Anne Bachrach, The Accountable Coach
Running a business is a lot like a Nascar race. There are large amounts of sustained momentum coupled with dedicated adjustment or growth times. In a race, the efficiency of the pit crew can often make or break a driver’s race position, and those team members have their processes down to split seconds of perfectly timed precision. Likewise, businesses often have areas within their own workflow that need to be executed with efficient action, otherwise they run the risk of causing slowdowns and missing big opportunities.
“Well-oiled or finely tuned, a business must work and keep working for both owners and consumers alike. Unfortunately, inefficiency is a reality. It comes in a variety of flavors that can cost businesses up to 30 percent of their revenue each year. Inefficiency can pop up in many places. You might find redundant processes, important but hard-to-find information, or out-of-date procedures.” Source: Entrepreneur.com
So, how do you identify areas in your business that need to be revitalized to increase your efficiency and overall productivity? Try these three ideas I’m about to share with you.
1. Take Risks and Try New Things
If you suspect that something is not working as efficiently as it could, you may need to try something new to see if it will work better. No one solution works for everyone, and sometimes the best way to ascertain if a new process, system, or action will help you or your team perform better is to give it a try for a few weeks or months. For example, if you feel like email is a consistent stumbling block that ties up too much of your time each week, consider using your assistant or a virtual assistant (VA) whose sole task is to manage client communications, thus freeing you up to tackle higher-level tasks that you and only you can handle.
Are meetings bogging down your team’s productivity? You may want to try moving communications over to Slack or Asana, so everyone can stay on the same page for the things relevant to their workflow, and they can stay out of things that do not require their time or attention. It may take some time before the new processes you put in place begin to gain momentum and produce your desired efficiency outcomes, but if you never take the leap and try something new, you will never know what you may be missing out on. That new process or action could streamline your workflow and free up precious minutes or hours that can then be spent on what really matters to your company’s vision and goals.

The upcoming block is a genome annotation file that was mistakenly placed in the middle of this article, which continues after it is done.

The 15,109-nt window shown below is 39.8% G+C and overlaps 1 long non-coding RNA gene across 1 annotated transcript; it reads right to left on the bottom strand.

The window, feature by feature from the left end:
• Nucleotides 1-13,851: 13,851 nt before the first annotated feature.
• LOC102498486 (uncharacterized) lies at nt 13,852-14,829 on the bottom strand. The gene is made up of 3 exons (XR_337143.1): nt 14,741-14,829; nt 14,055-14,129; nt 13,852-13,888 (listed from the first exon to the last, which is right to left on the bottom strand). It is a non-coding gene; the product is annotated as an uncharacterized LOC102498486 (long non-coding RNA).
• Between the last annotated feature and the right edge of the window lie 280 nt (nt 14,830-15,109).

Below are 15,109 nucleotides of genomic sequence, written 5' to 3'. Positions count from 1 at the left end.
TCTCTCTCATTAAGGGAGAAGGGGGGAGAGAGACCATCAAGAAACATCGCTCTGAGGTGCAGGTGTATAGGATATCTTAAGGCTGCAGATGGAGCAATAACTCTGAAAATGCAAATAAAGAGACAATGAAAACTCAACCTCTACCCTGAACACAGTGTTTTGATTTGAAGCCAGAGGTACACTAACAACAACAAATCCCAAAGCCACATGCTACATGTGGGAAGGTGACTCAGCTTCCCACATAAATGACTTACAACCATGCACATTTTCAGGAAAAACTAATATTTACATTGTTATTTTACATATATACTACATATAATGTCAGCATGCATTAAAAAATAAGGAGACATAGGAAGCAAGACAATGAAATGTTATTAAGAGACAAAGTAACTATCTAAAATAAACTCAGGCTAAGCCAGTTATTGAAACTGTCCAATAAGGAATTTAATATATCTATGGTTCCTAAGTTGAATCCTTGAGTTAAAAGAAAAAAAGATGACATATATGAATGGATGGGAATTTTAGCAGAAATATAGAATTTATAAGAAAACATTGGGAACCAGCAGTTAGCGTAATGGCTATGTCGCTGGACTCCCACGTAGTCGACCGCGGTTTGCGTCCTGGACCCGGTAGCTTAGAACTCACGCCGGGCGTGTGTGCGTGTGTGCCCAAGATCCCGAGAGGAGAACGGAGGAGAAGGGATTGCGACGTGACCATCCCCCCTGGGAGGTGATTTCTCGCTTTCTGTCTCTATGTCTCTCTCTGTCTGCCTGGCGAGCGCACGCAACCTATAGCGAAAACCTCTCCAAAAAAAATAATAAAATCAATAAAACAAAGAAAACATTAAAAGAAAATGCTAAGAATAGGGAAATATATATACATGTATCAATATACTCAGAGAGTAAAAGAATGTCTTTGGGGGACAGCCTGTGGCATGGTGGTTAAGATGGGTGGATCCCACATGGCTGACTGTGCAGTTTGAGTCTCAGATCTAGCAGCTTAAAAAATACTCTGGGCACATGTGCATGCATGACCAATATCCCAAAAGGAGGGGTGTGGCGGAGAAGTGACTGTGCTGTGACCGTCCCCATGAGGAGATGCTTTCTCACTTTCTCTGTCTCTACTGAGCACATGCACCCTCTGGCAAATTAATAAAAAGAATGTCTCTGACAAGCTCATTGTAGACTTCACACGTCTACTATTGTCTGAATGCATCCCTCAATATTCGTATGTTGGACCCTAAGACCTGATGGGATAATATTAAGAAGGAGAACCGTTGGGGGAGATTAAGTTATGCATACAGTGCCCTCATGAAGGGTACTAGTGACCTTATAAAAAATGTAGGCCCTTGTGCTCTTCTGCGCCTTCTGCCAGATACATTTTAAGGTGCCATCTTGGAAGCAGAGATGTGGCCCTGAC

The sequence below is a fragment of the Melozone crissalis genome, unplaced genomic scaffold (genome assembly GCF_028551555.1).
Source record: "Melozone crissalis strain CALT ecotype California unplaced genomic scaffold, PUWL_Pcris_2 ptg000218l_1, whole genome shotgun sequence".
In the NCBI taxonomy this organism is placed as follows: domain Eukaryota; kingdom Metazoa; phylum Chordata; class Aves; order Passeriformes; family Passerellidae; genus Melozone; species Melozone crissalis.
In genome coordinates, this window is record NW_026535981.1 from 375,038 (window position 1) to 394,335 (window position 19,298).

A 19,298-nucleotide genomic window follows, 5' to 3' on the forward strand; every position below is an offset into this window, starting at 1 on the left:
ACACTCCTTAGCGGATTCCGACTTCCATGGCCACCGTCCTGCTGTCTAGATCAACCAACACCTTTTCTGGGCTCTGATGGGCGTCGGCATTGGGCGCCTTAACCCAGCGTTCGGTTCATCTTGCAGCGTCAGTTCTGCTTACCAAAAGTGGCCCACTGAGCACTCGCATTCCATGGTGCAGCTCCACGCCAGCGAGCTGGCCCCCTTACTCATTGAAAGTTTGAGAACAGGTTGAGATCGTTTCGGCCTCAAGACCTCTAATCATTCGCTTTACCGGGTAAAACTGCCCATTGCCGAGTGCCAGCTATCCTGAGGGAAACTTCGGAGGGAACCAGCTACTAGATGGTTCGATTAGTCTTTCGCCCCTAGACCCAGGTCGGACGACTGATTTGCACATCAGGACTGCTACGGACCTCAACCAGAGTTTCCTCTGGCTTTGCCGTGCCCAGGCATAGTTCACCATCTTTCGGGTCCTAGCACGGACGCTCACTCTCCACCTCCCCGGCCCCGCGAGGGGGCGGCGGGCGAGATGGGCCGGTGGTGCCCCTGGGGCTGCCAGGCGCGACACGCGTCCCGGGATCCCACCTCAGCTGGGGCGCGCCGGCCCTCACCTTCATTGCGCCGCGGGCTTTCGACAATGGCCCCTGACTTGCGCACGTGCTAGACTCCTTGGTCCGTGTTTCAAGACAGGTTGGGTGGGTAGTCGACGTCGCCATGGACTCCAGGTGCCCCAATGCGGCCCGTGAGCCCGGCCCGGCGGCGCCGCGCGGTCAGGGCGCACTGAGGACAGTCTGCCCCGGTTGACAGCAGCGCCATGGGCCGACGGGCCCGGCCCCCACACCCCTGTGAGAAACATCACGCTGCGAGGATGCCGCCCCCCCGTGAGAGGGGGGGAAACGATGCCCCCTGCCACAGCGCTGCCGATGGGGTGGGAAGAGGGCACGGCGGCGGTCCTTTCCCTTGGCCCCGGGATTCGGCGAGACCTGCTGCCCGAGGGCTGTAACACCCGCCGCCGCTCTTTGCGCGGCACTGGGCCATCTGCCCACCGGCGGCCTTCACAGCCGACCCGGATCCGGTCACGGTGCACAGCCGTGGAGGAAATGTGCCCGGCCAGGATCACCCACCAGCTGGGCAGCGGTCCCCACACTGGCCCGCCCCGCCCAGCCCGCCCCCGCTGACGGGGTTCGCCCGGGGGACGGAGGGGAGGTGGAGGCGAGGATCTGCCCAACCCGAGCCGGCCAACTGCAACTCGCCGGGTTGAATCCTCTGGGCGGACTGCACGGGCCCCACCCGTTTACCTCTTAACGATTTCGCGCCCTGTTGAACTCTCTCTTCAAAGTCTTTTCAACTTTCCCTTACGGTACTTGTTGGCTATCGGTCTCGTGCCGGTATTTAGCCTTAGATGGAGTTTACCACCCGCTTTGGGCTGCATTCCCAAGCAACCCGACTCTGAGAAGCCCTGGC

2. Give Your Team Opportunity to Weigh In
Like a high-performance vehicle, every company could use regular tune-ups to make sure that every part and piece is performing optimally. The best way to check the proverbial temperature of how your workplace is functioning is to ask those that are a part of your organization on a daily basis. By involving your employees, you give them a sense of ownership over their place of work, and allow them to share their innovative, fresh perspectives on how to make things run even more efficiently.
There is no way for one person to accurately see the big picture of how a business is doing without key metrics or a dashboard of key indicators. There are so many unique facets, and the more you involve other sets of eyes to look at problems or areas of productivity lapses, the sooner you will be able to target those things and improve them. As an added bonus, your employees will be provided with opportunities to be heard, which can increase morale and reduce the risk of them becoming burnt out and frustrated. Always be open to new ideas that can impact growth, efficiencies, and your overall business success.
3. Invite Outside Perspectives
It can be difficult to see our own areas of weaknesses because we know our intentions and can often view our work and our life through the lens of how we want it to be, not how it really is. Good intentions can be a stumbling block to forward motion, and the key to breaking down those barriers we are blind to, is often bringing in an outside perspective to weigh in on things for us.
You could hire a productivity expert to come in and observe your company’s workflow and then help you implement new practices or behaviors that will save you time and money. You could visit another company run by a networking contact and see how they do things. You could seek out advice from your partner or spouse; they have an intimate understanding of the frustrations you vent each day (and may not even realize) and may be able to offer a fresh outlook on the things that are hindering your company’s success. You could ask a mentor for their opinion.
The desired outcome of this step is simply to remove the rose-colored glasses through which you can’t help but view your company with and then be able to take practical steps to adjust your trajectory.
Gaining knowledge is the first step; implementing action steps based on that knowledge is the next necessary piece of the puzzle. Start boosting your efficiency this week by asking your team for their perspective on how you can improve one system or process to increase productivity. Once you have their feedback, find a way to immediately seek out a solution and implement it. Let them be part of changing the process to be even better.